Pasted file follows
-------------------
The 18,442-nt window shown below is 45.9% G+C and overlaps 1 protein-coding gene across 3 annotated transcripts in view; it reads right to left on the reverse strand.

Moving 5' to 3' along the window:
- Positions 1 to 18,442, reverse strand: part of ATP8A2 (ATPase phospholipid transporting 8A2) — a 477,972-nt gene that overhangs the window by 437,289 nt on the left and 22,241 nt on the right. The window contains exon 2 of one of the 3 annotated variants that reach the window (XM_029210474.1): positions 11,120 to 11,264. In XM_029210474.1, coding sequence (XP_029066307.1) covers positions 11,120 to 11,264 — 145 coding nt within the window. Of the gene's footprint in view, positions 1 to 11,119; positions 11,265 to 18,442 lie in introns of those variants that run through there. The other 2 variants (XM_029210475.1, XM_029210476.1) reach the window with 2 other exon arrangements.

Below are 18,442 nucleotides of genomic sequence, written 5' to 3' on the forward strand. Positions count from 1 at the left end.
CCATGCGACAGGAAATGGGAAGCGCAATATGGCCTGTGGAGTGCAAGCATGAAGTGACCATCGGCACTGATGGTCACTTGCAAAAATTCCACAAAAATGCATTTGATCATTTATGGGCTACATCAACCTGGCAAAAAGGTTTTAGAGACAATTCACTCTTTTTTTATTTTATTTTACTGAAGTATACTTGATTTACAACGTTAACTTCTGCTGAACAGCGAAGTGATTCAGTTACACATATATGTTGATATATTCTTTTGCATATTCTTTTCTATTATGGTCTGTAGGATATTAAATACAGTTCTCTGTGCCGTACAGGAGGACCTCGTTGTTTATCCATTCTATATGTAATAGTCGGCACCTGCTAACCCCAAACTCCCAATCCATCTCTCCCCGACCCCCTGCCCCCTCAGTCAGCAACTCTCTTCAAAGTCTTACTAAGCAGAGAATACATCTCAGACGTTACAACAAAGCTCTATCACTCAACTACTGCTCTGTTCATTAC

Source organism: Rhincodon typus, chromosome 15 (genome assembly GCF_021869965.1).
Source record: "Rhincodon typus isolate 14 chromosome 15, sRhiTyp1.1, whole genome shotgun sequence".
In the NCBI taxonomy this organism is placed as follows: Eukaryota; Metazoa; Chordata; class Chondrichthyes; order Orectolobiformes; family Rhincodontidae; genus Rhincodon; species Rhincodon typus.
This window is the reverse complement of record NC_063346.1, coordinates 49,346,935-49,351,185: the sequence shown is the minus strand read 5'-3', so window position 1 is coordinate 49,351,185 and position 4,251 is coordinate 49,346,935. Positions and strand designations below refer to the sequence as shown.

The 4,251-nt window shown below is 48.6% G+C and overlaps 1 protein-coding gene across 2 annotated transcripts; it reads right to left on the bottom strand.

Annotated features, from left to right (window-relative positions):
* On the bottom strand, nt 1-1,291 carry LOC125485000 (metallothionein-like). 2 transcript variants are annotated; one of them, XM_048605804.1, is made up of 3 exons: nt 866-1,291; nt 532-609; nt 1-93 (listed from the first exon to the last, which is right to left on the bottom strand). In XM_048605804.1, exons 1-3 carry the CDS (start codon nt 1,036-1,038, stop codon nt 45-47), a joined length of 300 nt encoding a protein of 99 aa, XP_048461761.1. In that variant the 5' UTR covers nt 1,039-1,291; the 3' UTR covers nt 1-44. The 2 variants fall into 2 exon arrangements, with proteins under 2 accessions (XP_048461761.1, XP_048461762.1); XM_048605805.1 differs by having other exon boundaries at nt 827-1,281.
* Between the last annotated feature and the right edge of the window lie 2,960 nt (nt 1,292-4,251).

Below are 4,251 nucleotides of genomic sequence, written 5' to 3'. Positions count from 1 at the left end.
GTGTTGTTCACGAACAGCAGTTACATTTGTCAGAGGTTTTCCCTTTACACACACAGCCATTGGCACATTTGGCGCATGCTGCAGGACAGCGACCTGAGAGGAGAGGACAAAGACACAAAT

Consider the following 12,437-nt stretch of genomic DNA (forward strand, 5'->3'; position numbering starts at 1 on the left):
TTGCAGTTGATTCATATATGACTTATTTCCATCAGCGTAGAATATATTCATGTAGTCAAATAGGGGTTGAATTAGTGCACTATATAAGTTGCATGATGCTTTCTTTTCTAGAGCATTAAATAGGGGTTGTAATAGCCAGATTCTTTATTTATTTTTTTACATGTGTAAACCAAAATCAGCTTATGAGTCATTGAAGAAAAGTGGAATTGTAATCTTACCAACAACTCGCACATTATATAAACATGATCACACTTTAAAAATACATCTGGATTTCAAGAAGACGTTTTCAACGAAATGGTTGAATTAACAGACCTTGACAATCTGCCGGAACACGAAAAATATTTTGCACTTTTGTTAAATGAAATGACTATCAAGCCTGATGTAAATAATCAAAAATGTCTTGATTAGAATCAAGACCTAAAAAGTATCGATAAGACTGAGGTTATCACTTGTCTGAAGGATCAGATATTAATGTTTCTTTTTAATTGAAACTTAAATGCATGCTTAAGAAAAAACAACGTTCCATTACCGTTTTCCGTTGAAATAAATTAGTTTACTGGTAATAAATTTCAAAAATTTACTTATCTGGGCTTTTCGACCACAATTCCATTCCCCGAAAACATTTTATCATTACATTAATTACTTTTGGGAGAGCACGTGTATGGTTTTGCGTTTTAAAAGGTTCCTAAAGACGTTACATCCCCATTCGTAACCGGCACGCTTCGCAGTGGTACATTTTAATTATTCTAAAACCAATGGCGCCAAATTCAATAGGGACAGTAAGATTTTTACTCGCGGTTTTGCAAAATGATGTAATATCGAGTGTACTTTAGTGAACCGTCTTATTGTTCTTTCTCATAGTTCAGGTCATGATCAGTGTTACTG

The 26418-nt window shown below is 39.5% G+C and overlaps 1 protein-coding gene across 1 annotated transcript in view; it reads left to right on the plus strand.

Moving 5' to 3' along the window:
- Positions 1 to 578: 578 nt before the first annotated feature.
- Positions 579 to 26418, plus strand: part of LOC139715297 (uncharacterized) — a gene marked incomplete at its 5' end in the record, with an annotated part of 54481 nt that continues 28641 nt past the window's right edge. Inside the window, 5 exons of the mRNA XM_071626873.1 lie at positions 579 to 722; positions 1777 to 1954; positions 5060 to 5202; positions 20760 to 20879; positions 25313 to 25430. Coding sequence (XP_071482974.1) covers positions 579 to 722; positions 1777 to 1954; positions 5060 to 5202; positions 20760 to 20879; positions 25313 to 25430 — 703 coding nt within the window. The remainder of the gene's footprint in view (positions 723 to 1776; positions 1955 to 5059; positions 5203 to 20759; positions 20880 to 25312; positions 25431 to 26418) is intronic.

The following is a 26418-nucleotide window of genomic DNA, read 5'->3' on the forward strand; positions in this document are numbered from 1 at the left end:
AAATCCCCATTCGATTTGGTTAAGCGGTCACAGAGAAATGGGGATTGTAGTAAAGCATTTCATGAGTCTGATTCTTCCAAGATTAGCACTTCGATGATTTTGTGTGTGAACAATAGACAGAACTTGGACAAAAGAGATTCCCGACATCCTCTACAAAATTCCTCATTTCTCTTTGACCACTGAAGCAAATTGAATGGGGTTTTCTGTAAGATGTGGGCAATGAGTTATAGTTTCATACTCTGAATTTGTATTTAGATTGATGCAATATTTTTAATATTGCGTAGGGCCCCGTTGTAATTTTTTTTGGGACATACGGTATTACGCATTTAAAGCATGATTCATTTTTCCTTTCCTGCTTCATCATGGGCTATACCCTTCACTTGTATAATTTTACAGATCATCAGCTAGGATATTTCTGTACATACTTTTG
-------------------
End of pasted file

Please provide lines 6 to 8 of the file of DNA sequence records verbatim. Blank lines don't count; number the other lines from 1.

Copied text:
Source organism: Rhincodon typus, chromosome 15 (genome assembly GCF_021869965.1).
Source record: "Rhincodon typus isolate 14 chromosome 15, sRhiTyp1.1, whole genome shotgun sequence".
In the NCBI taxonomy this organism is placed as follows: Eukaryota; Metazoa; Chordata; class Chondrichthyes; order Orectolobiformes; family Rhincodontidae; genus Rhincodon; species Rhincodon typus.